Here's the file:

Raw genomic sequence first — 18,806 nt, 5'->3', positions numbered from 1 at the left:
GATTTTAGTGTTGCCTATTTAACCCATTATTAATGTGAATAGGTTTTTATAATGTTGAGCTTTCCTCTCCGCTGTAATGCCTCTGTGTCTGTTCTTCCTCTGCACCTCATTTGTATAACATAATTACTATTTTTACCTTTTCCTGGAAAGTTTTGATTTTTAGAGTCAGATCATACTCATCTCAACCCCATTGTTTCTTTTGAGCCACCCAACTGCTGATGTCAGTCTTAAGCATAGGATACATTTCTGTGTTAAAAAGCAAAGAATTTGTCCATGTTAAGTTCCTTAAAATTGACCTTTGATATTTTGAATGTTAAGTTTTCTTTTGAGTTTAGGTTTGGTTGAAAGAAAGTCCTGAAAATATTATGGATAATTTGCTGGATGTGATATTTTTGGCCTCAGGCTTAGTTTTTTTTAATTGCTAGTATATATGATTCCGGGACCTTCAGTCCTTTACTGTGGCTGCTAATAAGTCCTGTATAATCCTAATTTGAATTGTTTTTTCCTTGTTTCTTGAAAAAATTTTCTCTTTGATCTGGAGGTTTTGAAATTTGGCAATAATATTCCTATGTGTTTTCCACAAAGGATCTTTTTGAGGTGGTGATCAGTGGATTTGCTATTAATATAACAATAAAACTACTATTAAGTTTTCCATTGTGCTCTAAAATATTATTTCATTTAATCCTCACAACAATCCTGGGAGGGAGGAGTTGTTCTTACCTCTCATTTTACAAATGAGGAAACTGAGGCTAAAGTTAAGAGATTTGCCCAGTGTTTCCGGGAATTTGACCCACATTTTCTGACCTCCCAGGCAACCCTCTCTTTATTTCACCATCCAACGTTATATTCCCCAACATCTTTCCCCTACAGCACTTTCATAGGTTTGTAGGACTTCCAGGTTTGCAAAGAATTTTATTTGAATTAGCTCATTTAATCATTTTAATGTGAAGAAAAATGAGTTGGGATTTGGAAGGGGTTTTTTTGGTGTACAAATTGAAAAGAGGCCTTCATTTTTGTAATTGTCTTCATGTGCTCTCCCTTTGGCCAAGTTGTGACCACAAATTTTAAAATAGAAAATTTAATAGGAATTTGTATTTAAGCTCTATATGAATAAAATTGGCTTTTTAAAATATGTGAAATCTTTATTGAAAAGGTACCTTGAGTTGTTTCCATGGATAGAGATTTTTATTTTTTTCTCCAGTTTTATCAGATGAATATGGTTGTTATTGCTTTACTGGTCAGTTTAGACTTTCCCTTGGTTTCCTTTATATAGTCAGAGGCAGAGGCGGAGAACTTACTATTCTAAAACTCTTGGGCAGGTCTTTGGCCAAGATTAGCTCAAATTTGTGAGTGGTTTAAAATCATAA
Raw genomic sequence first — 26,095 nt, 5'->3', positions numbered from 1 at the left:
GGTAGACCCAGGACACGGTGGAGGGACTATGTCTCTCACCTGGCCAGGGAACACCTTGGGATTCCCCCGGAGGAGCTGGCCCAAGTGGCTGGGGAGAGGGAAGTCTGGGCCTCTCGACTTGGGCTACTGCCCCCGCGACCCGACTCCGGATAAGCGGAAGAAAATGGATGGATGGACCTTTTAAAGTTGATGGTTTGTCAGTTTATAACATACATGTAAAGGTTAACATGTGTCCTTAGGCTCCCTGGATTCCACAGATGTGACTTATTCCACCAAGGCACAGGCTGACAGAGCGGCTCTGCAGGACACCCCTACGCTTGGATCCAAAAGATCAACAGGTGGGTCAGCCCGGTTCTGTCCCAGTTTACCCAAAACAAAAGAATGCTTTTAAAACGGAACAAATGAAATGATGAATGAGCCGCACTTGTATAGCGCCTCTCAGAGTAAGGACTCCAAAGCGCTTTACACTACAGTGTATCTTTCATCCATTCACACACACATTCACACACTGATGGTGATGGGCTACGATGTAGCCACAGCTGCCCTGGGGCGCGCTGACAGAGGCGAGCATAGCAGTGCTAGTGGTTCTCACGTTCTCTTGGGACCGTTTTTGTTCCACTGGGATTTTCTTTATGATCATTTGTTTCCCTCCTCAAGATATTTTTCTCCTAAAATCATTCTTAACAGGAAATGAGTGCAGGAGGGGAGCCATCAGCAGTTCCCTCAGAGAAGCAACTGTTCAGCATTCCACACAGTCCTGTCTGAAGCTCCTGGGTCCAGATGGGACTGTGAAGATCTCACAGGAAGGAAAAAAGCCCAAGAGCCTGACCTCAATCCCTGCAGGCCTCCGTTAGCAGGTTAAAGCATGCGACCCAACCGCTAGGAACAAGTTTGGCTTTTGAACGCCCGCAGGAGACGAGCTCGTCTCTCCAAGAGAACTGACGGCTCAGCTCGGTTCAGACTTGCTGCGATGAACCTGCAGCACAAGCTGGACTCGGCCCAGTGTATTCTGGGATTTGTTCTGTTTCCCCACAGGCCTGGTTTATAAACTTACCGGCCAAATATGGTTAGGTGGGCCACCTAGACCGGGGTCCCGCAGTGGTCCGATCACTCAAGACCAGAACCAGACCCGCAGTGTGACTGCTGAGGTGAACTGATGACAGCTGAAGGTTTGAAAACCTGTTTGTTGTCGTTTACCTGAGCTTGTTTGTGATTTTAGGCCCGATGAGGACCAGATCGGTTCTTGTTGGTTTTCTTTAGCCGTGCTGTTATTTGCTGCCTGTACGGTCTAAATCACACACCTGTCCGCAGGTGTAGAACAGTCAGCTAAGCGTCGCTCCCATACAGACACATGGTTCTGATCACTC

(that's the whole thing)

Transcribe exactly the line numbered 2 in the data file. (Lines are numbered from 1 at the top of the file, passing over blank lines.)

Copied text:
GATTTTAGTGTTGCCTATTTAACCCATTATTAATGTGAATAGGTTTTTATAATGTTGAGCTTTCCTCTCCGCTGTAATGCCTCTGTGTCTGTTCTTCCTCTGCACCTCATTTGTATAACATAATTACTATTTTTACCTTTTCCTGGAAAGTTTTGATTTTTAGAGTCAGATCATACTCATCTCAACCCCATTGTTTCTTTTGAGCCACCCAACTGCTGATGTCAGTCTTAAGCATAGGATACATTTCTGTGTTAAAAAGCAAAGAATTTGTCCATGTTAAGTTCCTTAAAATTGACCTTTGATATTTTGAATGTTAAGTTTTCTTTTGAGTTTAGGTTTGGTTGAAAGAAAGTCCTGAAAATATTATGGATAATTTGCTGGATGTGATATTTTTGGCCTCAGGCTTAGTTTTTTTTAATTGCTAGTATATATGATTCCGGGACCTTCAGTCCTTTACTGTGGCTGCTAATAAGTCCTGTATAATCCTAATTTGAATTGTTTTTTCCTTGTTTCTTGAAAAAATTTTCTCTTTGATCTGGAGGTTTTGAAATTTGGCAATAATATTCCTATGTGTTTTCCACAAAGGATCTTTTTGAGGTGGTGATCAGTGGATTTGCTATTAATATAACAATAAAACTACTATTAAGTTTTCCATTGTGCTCTAAAATATTATTTCATTTAATCCTCACAACAATCCTGGGAGGGAGGAGTTGTTCTTACCTCTCATTTTACAAATGAGGAAACTGAGGCTAAAGTTAAGAGATTTGCCCAGTGTTTCCGGGAATTTGACCCACATTTTCTGACCTCCCAGGCAACCCTCTCTTTATTTCACCATCCAACGTTATATTCCCCAACATCTTTCCCCTACAGCACTTTCATAGGTTTGTAGGACTTCCAGGTTTGCAAAGAATTTTATTTGAATTAGCTCATTTAATCATTTTAATGTGAAGAAAAATGAGTTGGGATTTGGAAGGGGTTTTTTTGGTGTACAAATTGAAAAGAGGCCTTCATTTTTGTAATTGTCTTCATGTGCTCTCCCTTTGGCCAAGTTGTGACCACAAATTTTAAAATAGAAAATTTAATAGGAATTTGTATTTAAGCTCTATATGAATAAAATTGGCTTTTTAAAATATGTGAAATCTTTATTGAAAAGGTACCTTGAGTTGTTTCCATGGATAGAGATTTTTATTTTTTTCTCCAGTTTTATCAGATGAATATGGTTGTTATTGCTTTACTGGTCAGTTTAGACTTTCCCTTGGTTTCCTTTATATAGTCAGAGGCAGAGGCGGAGAACTTACTATTCTAAAACTCTTGGGCAGGTCTTTGGCCAAGATTAGCTCAAATTTGTGAGTGGTTTAAAATCATAA